The findings of a recent study done on rats has shed light on how brain controls movement say researchers. By activating a single brain cell in a rat can make its whiskers twitch, a discovery researchers say could help decipher how the brain controls movement. Eventually this could help scientists develop devices paralyzed people could control, such as robotic arms.
Initially researchers say they thought that because the part of the brain that controls movement contains so many cells, an individual cell would not have much impact, but this recent study has changed their view on what a single cell can do.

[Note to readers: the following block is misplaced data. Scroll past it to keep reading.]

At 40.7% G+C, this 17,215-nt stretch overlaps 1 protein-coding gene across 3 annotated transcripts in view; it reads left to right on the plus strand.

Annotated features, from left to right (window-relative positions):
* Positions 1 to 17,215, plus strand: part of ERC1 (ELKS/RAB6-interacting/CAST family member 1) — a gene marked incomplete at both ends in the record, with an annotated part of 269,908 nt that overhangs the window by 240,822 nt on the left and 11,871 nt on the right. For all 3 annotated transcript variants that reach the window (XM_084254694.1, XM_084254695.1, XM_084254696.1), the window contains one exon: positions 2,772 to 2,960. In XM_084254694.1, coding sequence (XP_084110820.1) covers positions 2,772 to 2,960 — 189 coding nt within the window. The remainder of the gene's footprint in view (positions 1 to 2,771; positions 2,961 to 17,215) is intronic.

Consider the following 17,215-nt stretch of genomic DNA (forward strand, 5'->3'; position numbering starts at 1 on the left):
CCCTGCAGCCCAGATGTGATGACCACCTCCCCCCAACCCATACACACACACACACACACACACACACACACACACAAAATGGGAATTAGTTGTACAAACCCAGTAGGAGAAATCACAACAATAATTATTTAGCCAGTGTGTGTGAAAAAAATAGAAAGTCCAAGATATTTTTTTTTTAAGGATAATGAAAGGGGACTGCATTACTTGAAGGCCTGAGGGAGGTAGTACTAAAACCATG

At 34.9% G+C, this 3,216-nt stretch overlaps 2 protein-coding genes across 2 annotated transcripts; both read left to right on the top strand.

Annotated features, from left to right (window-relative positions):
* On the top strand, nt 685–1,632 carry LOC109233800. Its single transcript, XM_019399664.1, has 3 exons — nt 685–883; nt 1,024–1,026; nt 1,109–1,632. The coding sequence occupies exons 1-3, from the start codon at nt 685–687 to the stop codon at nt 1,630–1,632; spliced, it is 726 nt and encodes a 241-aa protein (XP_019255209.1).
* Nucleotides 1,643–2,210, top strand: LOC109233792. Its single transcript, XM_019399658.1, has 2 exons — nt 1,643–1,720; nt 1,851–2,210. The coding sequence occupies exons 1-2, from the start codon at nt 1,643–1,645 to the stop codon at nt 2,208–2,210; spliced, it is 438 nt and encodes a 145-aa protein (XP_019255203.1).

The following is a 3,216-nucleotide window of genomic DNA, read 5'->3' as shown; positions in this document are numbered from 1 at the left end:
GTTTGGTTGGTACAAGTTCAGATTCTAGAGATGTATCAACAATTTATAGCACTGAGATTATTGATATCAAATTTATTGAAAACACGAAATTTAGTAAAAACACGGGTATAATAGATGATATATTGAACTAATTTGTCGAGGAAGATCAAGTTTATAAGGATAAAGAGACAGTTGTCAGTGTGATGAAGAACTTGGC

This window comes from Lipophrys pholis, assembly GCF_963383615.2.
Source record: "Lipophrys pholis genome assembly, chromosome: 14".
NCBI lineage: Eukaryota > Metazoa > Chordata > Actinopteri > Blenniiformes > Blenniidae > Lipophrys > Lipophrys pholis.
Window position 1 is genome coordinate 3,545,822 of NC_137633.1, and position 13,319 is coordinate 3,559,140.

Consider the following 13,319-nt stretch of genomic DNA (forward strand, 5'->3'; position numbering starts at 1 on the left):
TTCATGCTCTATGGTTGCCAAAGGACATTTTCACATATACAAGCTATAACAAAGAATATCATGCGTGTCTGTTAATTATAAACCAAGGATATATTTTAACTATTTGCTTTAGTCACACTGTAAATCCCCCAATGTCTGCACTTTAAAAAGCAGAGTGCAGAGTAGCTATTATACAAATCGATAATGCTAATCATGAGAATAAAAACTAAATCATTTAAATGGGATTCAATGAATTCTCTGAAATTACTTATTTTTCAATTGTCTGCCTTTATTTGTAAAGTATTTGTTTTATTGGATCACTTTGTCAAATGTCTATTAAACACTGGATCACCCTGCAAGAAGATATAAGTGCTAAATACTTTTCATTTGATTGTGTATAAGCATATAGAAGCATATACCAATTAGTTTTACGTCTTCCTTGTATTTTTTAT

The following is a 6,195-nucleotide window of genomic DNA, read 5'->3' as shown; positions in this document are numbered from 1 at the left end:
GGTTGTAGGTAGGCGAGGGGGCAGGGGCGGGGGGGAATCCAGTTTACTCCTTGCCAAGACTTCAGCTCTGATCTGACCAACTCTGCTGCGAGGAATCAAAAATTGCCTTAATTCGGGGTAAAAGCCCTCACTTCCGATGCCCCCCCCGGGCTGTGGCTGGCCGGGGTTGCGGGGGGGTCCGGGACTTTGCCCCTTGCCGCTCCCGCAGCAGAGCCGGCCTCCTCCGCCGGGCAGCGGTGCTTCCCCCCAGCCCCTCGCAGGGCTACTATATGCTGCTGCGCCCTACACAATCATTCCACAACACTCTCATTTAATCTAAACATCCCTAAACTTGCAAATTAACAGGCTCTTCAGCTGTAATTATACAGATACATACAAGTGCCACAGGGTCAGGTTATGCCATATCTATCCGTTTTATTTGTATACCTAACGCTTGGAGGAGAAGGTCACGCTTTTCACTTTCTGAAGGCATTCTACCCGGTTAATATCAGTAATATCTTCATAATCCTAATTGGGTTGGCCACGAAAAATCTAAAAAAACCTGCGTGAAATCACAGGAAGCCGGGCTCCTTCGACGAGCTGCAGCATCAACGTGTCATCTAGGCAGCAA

For the study researchers used tiny electrodes to excite individual brain cells in the motor cortex of anesthetized rats. The brain's motor cortex, which controls movement, does not directly activate muscles, but signals a pattern generator that sends more detailed commands to the muscles. Researchers say "These pattern generators are not very complicated and could easily be generated by a small computer to control a robot arm."
However Scientists differ on how many brain cells will have to be involved to control such devices but they agree that these encouraging findings, could help them develop brain-controlled devices in the future.